PUBLISHED: 14:18 05 August 2015 | UPDATED: 14:18 05 August 2015
Dessert wines for those who have yet to try them are just sweet wines and a very underrated style of wine, but for those who’ve tried and enjoy them they are much more than that.
They are all complex, luscious and rich, never cloying with lingering honeyed flavours.
Not only are they great to drink on their own or to accompany desserts and cheeses, to pour over summer fruits but they are delicious when paired with rich patés!
The category of dessert wines or stickies as many down under winemakers love to call them are in a class of their own.
To produce these wines the grapes are left on the vines long after picking of the rest of the harvest.
During this extra time on the vine the grapes ripen fully, becoming much sweeter and in some regions the autumnal climates with cooler damper conditions expose the grapes to conditions that promote the development of botrytis cinerea or noble rot.
Grapes affected by this can have skins split by the rot’s growth and some of the juice will seep out and be lost.
In the small amounts of juice left the flavours will become very concentrated and develop the honeyed nuttiness typical of botrytis affected wines.
Growers anxiously watch the development of the grapes and will pick at a time when there is still some natural grape acidity to balance the richness of the finished wines as good desserts are never cloying but elegantly luscious!
Pudding wines as they are often called fall into different categories. There are the classic stylish wines with elegant yet luscious flavours such as the classic Sauternes from Bordeaux with names to conjure with including Ch Y’Quem, Rieussec and Filhot that often have the honeyed botrytis notes as do wines from nearby Monbazillac; and Saussignac in Bergerac.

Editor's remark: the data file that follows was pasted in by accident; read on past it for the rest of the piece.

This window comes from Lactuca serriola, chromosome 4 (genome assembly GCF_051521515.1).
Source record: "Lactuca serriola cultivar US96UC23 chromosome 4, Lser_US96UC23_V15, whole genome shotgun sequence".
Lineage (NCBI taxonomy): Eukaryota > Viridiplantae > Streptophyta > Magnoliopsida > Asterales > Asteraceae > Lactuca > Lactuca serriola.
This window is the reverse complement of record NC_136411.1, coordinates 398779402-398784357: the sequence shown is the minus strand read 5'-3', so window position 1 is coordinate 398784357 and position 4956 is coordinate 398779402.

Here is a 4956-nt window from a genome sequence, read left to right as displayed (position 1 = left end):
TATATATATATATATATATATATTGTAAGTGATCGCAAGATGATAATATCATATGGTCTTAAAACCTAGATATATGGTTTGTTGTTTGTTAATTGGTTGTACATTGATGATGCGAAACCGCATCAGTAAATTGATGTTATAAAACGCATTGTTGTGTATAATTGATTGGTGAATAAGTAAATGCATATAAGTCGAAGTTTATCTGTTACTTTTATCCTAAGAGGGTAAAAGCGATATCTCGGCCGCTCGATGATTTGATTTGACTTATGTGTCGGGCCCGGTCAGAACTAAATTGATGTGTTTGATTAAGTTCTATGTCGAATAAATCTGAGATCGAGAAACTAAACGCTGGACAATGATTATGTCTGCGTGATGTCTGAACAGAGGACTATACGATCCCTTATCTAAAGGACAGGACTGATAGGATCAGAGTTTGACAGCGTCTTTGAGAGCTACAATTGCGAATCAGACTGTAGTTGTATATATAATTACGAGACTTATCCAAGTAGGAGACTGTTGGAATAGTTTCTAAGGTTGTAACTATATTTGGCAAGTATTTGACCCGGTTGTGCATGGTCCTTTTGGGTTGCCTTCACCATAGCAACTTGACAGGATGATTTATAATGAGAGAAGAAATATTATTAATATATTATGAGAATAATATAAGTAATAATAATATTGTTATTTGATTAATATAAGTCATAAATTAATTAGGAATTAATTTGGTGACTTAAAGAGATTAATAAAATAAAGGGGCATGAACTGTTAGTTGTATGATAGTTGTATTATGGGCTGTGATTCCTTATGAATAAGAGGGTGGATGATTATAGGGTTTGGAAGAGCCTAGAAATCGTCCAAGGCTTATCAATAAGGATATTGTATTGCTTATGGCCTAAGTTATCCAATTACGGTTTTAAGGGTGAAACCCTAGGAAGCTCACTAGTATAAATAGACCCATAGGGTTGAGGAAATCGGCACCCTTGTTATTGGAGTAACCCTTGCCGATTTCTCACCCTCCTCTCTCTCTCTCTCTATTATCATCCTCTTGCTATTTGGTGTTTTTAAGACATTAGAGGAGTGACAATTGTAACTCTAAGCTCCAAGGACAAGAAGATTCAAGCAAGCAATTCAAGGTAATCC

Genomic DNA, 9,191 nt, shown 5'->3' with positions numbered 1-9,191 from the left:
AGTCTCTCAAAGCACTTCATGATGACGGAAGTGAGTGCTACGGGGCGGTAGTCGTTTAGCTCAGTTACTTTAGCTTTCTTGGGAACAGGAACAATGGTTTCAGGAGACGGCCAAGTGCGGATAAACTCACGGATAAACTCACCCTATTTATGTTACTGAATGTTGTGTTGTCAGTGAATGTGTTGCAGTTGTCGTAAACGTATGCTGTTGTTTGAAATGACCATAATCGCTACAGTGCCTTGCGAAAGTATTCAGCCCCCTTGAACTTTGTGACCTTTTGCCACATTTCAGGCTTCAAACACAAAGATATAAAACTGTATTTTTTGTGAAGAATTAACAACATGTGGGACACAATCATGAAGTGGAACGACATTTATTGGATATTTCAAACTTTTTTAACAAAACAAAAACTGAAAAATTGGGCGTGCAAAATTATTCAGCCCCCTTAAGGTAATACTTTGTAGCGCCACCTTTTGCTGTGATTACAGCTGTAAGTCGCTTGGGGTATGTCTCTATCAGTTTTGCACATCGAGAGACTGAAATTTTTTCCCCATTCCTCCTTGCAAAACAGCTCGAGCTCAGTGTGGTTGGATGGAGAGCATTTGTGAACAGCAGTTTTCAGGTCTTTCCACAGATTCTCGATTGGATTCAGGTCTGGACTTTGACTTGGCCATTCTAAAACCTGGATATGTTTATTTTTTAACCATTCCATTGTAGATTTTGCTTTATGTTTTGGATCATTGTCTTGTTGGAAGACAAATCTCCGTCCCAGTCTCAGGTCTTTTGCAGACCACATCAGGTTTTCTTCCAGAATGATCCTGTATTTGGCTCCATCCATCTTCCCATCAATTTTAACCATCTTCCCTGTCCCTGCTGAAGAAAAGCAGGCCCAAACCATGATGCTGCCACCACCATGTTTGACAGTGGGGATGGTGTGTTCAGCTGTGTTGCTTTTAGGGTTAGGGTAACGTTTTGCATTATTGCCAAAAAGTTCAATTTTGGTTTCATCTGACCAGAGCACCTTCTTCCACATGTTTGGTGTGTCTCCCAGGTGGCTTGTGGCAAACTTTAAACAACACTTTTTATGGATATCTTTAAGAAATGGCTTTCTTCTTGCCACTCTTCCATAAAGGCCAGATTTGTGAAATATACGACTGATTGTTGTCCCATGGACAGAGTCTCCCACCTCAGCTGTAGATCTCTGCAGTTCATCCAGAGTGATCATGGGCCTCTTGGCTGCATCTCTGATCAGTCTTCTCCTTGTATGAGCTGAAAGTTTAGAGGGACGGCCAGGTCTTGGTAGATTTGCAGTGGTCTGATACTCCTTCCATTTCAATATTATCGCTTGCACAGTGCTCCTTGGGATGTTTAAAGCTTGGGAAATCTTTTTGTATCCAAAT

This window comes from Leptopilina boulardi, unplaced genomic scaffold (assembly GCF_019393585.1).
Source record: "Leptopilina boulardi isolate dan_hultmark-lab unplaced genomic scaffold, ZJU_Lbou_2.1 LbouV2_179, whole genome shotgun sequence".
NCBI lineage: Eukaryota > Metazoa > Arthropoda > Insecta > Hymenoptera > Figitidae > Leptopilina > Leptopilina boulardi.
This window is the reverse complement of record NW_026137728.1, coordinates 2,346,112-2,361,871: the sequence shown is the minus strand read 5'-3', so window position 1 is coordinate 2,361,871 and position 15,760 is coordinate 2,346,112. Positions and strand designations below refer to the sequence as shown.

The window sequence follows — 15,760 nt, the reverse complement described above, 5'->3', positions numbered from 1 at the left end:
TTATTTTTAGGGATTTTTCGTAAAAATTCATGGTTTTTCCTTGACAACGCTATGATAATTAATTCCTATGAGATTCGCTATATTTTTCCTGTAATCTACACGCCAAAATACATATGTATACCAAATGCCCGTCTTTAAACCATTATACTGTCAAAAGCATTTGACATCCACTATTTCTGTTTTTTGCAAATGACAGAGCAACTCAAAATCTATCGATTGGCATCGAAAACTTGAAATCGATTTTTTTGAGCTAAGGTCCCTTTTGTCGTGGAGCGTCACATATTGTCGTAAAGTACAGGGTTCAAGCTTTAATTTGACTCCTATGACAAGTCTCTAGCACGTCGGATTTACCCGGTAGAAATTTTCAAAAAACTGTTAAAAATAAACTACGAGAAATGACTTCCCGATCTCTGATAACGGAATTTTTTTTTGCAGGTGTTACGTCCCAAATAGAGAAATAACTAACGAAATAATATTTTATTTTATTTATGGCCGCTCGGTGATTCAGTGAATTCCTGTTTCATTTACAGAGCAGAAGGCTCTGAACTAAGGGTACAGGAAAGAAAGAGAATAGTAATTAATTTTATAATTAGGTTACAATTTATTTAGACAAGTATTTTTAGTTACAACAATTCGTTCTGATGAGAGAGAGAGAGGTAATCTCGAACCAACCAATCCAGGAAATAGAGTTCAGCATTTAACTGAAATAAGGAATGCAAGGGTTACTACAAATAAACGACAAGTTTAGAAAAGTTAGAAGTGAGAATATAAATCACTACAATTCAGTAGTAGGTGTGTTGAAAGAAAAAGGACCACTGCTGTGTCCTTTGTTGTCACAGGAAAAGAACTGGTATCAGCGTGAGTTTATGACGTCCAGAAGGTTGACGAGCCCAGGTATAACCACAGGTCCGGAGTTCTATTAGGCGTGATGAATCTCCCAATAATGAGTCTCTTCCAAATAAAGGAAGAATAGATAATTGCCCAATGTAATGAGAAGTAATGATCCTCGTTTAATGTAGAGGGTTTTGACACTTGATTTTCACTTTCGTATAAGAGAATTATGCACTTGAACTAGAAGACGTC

As only very small quantities are made from reduced juice the shrivelled grapes they can often be very expensive but worth it and many are in half bottles too!
The Loire Valley is home to many wines made from the Chenin Blanc grape which produces both dry and sweet wines.
The sweet ones are full of honeyed apricot notes together with an underlying thread of acidity giving them a vibrant note too. This makes them a great match with fruit puddings especially apple pies etc and also goats cheese. Look out for Coteaux du Layon and Bonnezeaux wines – a name to conjure with!
The Antipodean stickies are often described as ‘nectar’ as the Semillon and more unusually the Viognier grapes used ripen fully in the hot summer sun and produce very rich luscious wines that are great with soft cheeses and pavlovas etc.
De Bortoli, based in New South Wales, make the archetypal botrytised Semillon stickie, that is great with Christmas pudding and ages well too gaining depth and complexity over time like the great German sweet Rieslings.
Chilean wine producers make lovely light yet opulent dessert wines including Late Harvest Muscat and Late Harvest Sauvignon that are great value at only £7.99 for a half bottle.
Look out for Recioto and vin santo from Italy, Tokaji from Hungary, and ‘riche’ style Champagnes as well liquid Christmas cake aka Pedro Ximenez sherry not forgetting the red dessert wines that are naturally sweet such as Rasteau from the south of France that is really the only dessert wine to match well with chocolate due to its lovely mouth filling texture.
Something for everyone and every pudding, cheese or pate too or simply sip and enjoy on their own.
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